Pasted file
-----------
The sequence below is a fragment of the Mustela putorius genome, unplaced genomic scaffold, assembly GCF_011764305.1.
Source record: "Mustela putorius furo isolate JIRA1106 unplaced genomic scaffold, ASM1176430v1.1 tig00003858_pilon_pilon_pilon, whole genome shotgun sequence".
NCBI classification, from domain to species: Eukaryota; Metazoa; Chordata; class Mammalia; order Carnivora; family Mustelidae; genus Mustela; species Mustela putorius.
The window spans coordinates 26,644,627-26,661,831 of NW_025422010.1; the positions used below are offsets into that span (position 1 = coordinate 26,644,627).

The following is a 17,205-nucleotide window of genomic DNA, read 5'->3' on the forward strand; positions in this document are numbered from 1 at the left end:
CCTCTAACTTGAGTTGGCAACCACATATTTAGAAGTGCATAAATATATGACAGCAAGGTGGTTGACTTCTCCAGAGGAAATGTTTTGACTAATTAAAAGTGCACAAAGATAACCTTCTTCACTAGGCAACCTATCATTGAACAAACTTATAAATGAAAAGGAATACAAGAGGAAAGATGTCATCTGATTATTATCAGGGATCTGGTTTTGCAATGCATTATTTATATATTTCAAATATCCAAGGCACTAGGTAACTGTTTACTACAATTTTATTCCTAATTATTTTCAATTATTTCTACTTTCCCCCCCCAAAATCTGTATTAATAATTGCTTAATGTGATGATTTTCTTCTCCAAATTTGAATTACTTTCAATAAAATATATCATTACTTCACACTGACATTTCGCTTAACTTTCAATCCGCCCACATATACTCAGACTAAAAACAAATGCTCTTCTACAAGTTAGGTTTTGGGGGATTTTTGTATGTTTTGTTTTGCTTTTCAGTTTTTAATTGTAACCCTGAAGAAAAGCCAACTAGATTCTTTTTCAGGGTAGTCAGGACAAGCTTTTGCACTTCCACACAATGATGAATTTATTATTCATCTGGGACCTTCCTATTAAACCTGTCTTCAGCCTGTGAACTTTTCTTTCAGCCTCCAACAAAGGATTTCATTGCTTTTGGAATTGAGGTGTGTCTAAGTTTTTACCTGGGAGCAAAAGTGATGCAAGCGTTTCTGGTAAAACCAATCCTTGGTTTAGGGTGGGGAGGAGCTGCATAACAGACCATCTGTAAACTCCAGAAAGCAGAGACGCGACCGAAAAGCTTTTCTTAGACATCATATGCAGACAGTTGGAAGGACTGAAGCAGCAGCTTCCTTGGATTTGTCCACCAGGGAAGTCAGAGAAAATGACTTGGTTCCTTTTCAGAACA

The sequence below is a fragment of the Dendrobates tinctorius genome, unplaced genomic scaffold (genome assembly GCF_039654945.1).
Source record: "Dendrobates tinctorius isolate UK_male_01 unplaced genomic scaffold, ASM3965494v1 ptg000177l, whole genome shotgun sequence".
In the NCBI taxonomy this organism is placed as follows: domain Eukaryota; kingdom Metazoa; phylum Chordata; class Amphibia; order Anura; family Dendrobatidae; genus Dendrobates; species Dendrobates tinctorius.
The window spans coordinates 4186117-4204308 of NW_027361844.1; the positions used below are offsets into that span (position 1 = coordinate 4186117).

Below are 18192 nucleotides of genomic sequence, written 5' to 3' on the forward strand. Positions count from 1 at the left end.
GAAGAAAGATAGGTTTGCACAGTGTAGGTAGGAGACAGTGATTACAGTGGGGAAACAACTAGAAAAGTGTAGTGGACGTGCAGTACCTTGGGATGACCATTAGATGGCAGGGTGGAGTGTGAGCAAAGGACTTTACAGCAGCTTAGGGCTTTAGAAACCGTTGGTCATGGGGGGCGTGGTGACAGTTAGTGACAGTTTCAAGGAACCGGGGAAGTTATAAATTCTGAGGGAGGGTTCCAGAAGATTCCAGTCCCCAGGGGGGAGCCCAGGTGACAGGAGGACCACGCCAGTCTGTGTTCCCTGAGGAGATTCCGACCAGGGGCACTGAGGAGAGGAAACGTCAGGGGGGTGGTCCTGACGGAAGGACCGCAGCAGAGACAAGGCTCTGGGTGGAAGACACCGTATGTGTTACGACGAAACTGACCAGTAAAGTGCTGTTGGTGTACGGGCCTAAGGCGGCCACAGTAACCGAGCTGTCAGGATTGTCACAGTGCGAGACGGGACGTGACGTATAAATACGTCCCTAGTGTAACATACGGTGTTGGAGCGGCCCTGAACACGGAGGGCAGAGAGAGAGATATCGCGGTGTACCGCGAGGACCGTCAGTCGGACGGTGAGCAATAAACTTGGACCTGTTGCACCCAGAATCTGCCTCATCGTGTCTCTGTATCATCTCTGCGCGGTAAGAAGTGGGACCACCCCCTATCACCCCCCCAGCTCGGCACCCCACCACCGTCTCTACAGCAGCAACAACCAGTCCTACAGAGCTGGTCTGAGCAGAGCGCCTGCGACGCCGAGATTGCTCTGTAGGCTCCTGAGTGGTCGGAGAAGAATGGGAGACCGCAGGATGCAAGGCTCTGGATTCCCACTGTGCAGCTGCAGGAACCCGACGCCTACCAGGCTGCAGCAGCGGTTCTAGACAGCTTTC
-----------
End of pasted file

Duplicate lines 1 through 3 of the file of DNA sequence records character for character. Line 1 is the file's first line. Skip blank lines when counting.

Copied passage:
The sequence below is a fragment of the Mustela putorius genome, unplaced genomic scaffold, assembly GCF_011764305.1.
Source record: "Mustela putorius furo isolate JIRA1106 unplaced genomic scaffold, ASM1176430v1.1 tig00003858_pilon_pilon_pilon, whole genome shotgun sequence".
NCBI classification, from domain to species: Eukaryota; Metazoa; Chordata; class Mammalia; order Carnivora; family Mustelidae; genus Mustela; species Mustela putorius.